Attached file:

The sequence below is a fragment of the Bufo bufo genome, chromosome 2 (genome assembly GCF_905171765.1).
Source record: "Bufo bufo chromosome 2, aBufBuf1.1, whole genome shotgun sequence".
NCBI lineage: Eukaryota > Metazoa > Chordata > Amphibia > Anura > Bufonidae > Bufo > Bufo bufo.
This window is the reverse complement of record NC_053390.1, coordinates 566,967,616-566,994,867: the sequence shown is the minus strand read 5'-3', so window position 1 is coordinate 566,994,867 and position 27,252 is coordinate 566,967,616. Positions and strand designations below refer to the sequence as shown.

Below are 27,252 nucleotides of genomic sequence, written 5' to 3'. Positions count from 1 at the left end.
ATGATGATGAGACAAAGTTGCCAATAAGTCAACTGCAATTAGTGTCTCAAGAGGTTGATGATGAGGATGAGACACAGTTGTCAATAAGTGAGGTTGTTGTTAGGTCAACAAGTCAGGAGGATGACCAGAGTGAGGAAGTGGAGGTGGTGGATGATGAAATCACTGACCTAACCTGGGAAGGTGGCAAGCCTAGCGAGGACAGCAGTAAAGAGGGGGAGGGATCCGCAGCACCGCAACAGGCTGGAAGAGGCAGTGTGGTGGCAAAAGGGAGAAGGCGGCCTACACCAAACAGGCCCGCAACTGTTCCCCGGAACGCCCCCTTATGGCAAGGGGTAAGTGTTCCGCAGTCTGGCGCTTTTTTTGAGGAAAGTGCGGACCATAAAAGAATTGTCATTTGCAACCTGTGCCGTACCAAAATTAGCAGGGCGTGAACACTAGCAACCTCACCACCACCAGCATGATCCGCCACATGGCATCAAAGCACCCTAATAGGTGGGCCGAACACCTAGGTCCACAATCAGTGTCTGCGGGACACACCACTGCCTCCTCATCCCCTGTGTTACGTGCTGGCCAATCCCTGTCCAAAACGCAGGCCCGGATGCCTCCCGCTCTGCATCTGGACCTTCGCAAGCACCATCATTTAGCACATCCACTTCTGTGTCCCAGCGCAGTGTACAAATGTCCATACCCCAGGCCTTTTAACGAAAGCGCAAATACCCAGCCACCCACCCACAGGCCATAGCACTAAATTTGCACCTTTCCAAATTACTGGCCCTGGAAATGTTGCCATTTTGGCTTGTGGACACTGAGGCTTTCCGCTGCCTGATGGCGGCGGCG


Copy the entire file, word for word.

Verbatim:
The sequence below is a fragment of the Bufo bufo genome, chromosome 2 (genome assembly GCF_905171765.1).
Source record: "Bufo bufo chromosome 2, aBufBuf1.1, whole genome shotgun sequence".
NCBI lineage: Eukaryota > Metazoa > Chordata > Amphibia > Anura > Bufonidae > Bufo > Bufo bufo.
This window is the reverse complement of record NC_053390.1, coordinates 566,967,616-566,994,867: the sequence shown is the minus strand read 5'-3', so window position 1 is coordinate 566,994,867 and position 27,252 is coordinate 566,967,616. Positions and strand designations below refer to the sequence as shown.

Below are 27,252 nucleotides of genomic sequence, written 5' to 3'. Positions count from 1 at the left end.
ATGATGATGAGACAAAGTTGCCAATAAGTCAACTGCAATTAGTGTCTCAAGAGGTTGATGATGAGGATGAGACACAGTTGTCAATAAGTGAGGTTGTTGTTAGGTCAACAAGTCAGGAGGATGACCAGAGTGAGGAAGTGGAGGTGGTGGATGATGAAATCACTGACCTAACCTGGGAAGGTGGCAAGCCTAGCGAGGACAGCAGTAAAGAGGGGGAGGGATCCGCAGCACCGCAACAGGCTGGAAGAGGCAGTGTGGTGGCAAAAGGGAGAAGGCGGCCTACACCAAACAGGCCCGCAACTGTTCCCCGGAACGCCCCCTTATGGCAAGGGGTAAGTGTTCCGCAGTCTGGCGCTTTTTTTGAGGAAAGTGCGGACCATAAAAGAATTGTCATTTGCAACCTGTGCCGTACCAAAATTAGCAGGGCGTGAACACTAGCAACCTCACCACCACCAGCATGATCCGCCACATGGCATCAAAGCACCCTAATAGGTGGGCCGAACACCTAGGTCCACAATCAGTGTCTGCGGGACACACCACTGCCTCCTCATCCCCTGTGTTACGTGCTGGCCAATCCCTGTCCAAAACGCAGGCCCGGATGCCTCCCGCTCTGCATCTGGACCTTCGCAAGCACCATCATTTAGCACATCCACTTCTGTGTCCCAGCGCAGTGTACAAATGTCCATACCCCAGGCCTTTTAACGAAAGCGCAAATACCCAGCCACCCACCCACAGGCCATAGCACTAAATTTGCACCTTTCCAAATTACTGGCCCTGGAAATGTTGCCATTTTGGCTTGTGGACACTGAGGCTTTCCGCTGCCTGATGGCGGCGGCG